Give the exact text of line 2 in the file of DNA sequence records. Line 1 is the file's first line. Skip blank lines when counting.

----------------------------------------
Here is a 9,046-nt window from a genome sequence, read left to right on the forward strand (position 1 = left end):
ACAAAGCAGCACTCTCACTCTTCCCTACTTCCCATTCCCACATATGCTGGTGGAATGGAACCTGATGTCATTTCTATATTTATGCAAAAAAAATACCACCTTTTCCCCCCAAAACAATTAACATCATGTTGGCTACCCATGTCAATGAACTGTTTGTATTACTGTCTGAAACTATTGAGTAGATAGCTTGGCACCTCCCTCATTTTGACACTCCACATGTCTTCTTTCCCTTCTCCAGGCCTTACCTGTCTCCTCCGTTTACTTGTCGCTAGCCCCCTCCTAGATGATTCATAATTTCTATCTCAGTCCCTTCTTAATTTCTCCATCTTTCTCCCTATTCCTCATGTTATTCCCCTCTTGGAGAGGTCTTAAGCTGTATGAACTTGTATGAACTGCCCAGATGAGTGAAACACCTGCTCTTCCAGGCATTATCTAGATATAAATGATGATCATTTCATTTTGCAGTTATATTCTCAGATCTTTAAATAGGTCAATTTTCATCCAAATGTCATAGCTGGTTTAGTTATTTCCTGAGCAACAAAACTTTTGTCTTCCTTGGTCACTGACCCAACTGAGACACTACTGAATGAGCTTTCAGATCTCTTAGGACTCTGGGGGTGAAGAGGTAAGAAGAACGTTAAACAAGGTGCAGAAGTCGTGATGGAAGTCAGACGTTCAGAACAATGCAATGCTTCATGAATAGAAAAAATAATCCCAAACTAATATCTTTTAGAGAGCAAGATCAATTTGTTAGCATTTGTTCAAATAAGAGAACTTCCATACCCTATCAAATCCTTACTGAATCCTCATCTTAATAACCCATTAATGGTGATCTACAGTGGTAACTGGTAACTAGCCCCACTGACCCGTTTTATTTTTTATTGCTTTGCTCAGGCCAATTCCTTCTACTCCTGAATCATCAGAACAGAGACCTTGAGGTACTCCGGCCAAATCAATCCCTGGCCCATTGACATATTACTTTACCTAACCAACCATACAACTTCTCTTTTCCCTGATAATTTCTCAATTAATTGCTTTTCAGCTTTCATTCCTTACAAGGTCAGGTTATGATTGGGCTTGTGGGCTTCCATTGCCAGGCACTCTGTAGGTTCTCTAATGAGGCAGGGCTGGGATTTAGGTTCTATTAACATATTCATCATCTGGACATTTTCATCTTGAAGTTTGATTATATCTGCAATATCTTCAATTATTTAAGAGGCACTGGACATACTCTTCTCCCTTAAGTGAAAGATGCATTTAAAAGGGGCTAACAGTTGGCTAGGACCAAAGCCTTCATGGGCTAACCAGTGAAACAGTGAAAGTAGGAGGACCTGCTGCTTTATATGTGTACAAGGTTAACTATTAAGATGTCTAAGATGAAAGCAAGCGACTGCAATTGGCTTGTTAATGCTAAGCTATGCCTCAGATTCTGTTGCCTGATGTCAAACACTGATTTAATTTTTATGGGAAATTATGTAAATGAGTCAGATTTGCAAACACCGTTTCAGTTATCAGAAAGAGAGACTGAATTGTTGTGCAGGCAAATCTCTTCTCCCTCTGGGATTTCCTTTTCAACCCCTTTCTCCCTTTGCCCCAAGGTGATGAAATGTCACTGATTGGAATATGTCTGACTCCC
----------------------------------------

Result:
ACAAAGCAGCACTCTCACTCTTCCCTACTTCCCATTCCCACATATGCTGGTGGAATGGAACCTGATGTCATTTCTATATTTATGCAAAAAAAATACCACCTTTTCCCCCCAAAACAATTAACATCATGTTGGCTACCCATGTCAATGAACTGTTTGTATTACTGTCTGAAACTATTGAGTAGATAGCTTGGCACCTCCCTCATTTTGACACTCCACATGTCTTCTTTCCCTTCTCCAGGCCTTACCTGTCTCCTCCGTTTACTTGTCGCTAGCCCCCTCCTAGATGATTCATAATTTCTATCTCAGTCCCTTCTTAATTTCTCCATCTTTCTCCCTATTCCTCATGTTATTCCCCTCTTGGAGAGGTCTTAAGCTGTATGAACTTGTATGAACTGCCCAGATGAGTGAAACACCTGCTCTTCCAGGCATTATCTAGATATAAATGATGATCATTTCATTTTGCAGTTATATTCTCAGATCTTTAAATAGGTCAATTTTCATCCAAATGTCATAGCTGGTTTAGTTATTTCCTGAGCAACAAAACTTTTGTCTTCCTTGGTCACTGACCCAACTGAGACACTACTGAATGAGCTTTCAGATCTCTTAGGACTCTGGGGGTGAAGAGGTAAGAAGAACGTTAAACAAGGTGCAGAAGTCGTGATGGAAGTCAGACGTTCAGAACAATGCAATGCTTCATGAATAGAAAAAATAATCCCAAACTAATATCTTTTAGAGAGCAAGATCAATTTGTTAGCATTTGTTCAAATAAGAGAACTTCCATACCCTATCAAATCCTTACTGAATCCTCATCTTAATAACCCATTAATGGTGATCTACAGTGGTAACTGGTAACTAGCCCCACTGACCCGTTTTATTTTTTATTGCTTTGCTCAGGCCAATTCCTTCTACTCCTGAATCATCAGAACAGAGACCTTGAGGTACTCCGGCCAAATCAATCCCTGGCCCATTGACATATTACTTTACCTAACCAACCATACAACTTCTCTTTTCCCTGATAATTTCTCAATTAATTGCTTTTCAGCTTTCATTCCTTACAAGGTCAGGTTATGATTGGGCTTGTGGGCTTCCATTGCCAGGCACTCTGTAGGTTCTCTAATGAGGCAGGGCTGGGATTTAGGTTCTATTAACATATTCATCATCTGGACATTTTCATCTTGAAGTTTGATTATATCTGCAATATCTTCAATTATTTAAGAGGCACTGGACATACTCTTCTCCCTTAAGTGAAAGATGCATTTAAAAGGGGCTAACAGTTGGCTAGGACCAAAGCCTTCATGGGCTAACCAGTGAAACAGTGAAAGTAGGAGGACCTGCTGCTTTATATGTGTACAAGGTTAACTATTAAGATGTCTAAGATGAAAGCAAGCGACTGCAATTGGCTTGTTAATGCTAAGCTATGCCTCAGATTCTGTTGCCTGATGTCAAACACTGATTTAATTTTTATGGGAAATTATGTAAATGAGTCAGATTTGCAAACACCGTTTCAGTTATCAGAAAGAGAGACTGAATTGTTGTGCAGGCAAATCTCTTCTCCCTCTGGGATTTCCTTTTCAACCCCTTTCTCCCTTTGCCCCAAGGTGATGAAATGTCACTGATTGGAATATGTCTGACTCCC